What are some
benefits of using the multiple intelligences approach in my
You may come to regard intellectual ability more broadly. Drawing a picture, composing, or listening to music, watching a performance -- these activities can be a vital door to learning -- as important as writing and mathematics. Studies show that many students who perform poorly on traditional tests are turned on to learning when classroom experiences incorporate artistic, athletic, and musical activities.
Take music, for example. As educator, David Thornburg of the Thornburg Institute notes,
"The mood of a piece of music might communicate, clearer than words, the feeling of an era being studied in history. The exploration of rhythm can help some students understand fractions. The exploration of the sounds of an organ can lead to an understanding of vibrational modes in physics. What caused the great scientist Kepler to think of the motions of planets in musical terms? Astronomy students could program a synthesizer to play Kepler's 'music of the spheres' and explore history, science, math and music all at once."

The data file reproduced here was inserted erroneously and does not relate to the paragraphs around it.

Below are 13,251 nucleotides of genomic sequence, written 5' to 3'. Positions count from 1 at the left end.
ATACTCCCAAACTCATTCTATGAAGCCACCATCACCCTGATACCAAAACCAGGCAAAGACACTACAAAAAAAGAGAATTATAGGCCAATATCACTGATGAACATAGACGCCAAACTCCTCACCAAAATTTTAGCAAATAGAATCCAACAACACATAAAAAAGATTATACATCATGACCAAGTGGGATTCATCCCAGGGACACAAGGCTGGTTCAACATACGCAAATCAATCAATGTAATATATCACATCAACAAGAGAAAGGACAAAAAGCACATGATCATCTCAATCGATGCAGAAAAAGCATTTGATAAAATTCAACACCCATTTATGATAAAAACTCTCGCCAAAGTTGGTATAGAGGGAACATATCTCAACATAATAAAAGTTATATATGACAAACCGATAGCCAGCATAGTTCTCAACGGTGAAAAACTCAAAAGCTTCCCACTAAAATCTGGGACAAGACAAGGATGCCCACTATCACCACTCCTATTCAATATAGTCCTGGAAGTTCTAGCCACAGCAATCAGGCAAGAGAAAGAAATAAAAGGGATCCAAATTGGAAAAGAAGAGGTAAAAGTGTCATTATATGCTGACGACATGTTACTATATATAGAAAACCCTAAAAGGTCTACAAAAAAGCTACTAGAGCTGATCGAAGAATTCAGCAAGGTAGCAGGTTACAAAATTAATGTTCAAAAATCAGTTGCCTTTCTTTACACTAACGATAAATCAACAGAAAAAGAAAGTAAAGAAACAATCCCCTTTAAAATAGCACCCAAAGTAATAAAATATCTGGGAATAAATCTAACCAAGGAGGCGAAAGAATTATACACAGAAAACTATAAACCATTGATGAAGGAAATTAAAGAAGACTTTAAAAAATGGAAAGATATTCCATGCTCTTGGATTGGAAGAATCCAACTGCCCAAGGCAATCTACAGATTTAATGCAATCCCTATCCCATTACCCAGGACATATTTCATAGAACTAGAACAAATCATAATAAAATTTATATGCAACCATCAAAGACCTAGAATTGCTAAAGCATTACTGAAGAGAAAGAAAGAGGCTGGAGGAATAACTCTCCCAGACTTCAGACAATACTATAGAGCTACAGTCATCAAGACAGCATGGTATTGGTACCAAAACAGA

You will provide opportunities for authentic learning based on your students' needs, interests and talents. The multiple intelligence classroom acts like the "real" world: the author and the illustrator of a book are equally valuable creators. Students become more active, involved learners.
Parent and community involvement in your school may increase. This happens as students demonstrate work before panels and audiences. Activities involving apprenticeship learning bring members of the community into the learning process.
Students will be able to demonstrate and share their strengths. Building strengths gives a student the motivation to be a "specialist." This can in turn lead to increased self-esteem.
When you "teach for understanding," your students accumulate positive educational experiences and the capability for creating solutions to problems in life.
Workshop: Tapping Into Multiple Intelligences
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